Capitol Land Trust hasn’t achieved a single conservation success without the collaboration of partners and landowners. Our greatest strength is our ability to bring people together, find common ground, and pursue solutions that best meet everyone’s needs while furthering conservation in our region.
Here’s a few examples of collaboration that works:
Oakland Bay conservation – More than a decade ago, Capitol Land Trust, the Squaxin Island Tribe, Taylor Shellfish Farms, and the Mason Conservation District established conservation of Oakland Bay as a priority for protecting marine shoreline and estuaries in South Puget Sound. Since then, we have worked together with many partners such as the Trust for Public Land, WA Department of Ecology, WA Recreation & Conservation Office, WA Fish & Wildlife Department, the US Fish and Wildlife Service and the National Oceanic and Atmospheric Administration to protect four of the largest undeveloped parcels on the Bay.
Black River Watershed conservation – In 2011, Capitol Land Trust worked with The Nature Conservancy and Thurston County to conserve the 720-acre Black River Farm, just one of the many examples of partnerships creating a network of conserved private -lands between Capitol State Forest, the US Fish and Wildlife Service Black River Refuge, and the Mima Mounds Natural Area. In 2015 Capitol Land Trust worked with The Nature Conservancy and others to establish the Washington Coast Restoration Initiative a new state conservation program that dedicated nearly $2 million for conservation and restoration in the Black River watershed.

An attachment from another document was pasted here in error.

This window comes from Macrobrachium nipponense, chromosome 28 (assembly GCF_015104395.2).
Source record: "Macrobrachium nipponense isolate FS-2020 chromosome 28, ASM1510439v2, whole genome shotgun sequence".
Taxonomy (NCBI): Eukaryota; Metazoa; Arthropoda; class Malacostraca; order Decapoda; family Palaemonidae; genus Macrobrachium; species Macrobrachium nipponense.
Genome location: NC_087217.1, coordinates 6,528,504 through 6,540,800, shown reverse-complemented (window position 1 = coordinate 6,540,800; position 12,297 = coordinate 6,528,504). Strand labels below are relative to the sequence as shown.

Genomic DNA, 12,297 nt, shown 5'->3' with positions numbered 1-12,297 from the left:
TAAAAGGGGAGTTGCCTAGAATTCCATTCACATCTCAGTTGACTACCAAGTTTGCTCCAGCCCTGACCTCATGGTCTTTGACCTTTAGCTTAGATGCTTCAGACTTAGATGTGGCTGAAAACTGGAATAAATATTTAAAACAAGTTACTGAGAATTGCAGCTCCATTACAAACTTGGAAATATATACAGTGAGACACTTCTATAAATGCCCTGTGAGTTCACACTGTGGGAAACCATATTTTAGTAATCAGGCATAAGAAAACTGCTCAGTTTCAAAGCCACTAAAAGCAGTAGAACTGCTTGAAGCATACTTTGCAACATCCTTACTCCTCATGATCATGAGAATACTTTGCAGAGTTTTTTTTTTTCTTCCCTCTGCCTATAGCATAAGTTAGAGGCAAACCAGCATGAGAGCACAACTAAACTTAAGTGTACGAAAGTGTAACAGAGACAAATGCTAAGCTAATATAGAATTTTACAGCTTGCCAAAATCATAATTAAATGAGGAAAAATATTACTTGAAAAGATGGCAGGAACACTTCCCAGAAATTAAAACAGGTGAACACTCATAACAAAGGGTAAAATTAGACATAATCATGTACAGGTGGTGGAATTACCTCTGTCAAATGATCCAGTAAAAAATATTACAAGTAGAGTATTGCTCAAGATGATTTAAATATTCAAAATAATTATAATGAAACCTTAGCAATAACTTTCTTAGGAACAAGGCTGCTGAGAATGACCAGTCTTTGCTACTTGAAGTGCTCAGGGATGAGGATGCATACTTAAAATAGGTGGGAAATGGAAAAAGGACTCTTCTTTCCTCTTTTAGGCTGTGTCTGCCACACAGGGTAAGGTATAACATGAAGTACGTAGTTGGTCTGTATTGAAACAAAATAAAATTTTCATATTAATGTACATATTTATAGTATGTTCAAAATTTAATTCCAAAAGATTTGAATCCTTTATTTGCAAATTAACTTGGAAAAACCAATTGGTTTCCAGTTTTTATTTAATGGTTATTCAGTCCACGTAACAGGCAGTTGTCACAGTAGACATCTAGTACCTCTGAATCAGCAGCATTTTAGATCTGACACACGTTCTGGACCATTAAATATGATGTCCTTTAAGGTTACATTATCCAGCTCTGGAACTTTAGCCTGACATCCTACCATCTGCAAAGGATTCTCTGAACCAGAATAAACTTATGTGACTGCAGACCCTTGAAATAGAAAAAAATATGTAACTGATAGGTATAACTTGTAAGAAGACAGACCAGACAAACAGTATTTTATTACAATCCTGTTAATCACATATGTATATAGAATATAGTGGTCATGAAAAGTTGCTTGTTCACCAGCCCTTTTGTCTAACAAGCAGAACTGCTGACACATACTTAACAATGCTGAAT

Through our latest strategic planning process, we have a new emphasis on building the next generation of conservation leaders, largely through giving students opportunities to learn outside on our preserves. Rather than invest in creating an education department, we reached out to the existing experts in our community to offer access to our properties so they could expand their programs.
Shelton FieldSTEM Initiative: We’re partnering with Pacific Education Institute (PEI) to bring Shelton students to our Bayshore Preserve for hands on Science Technology Engineering and Mathematics learning. Students will study the impacts of our restoration work as they discover how ecosystems function and explore the connections between people and nature.
We also work with many business partners, who share a commitment to a healthy environment and healthy communities. Learn more about our business sponsors here.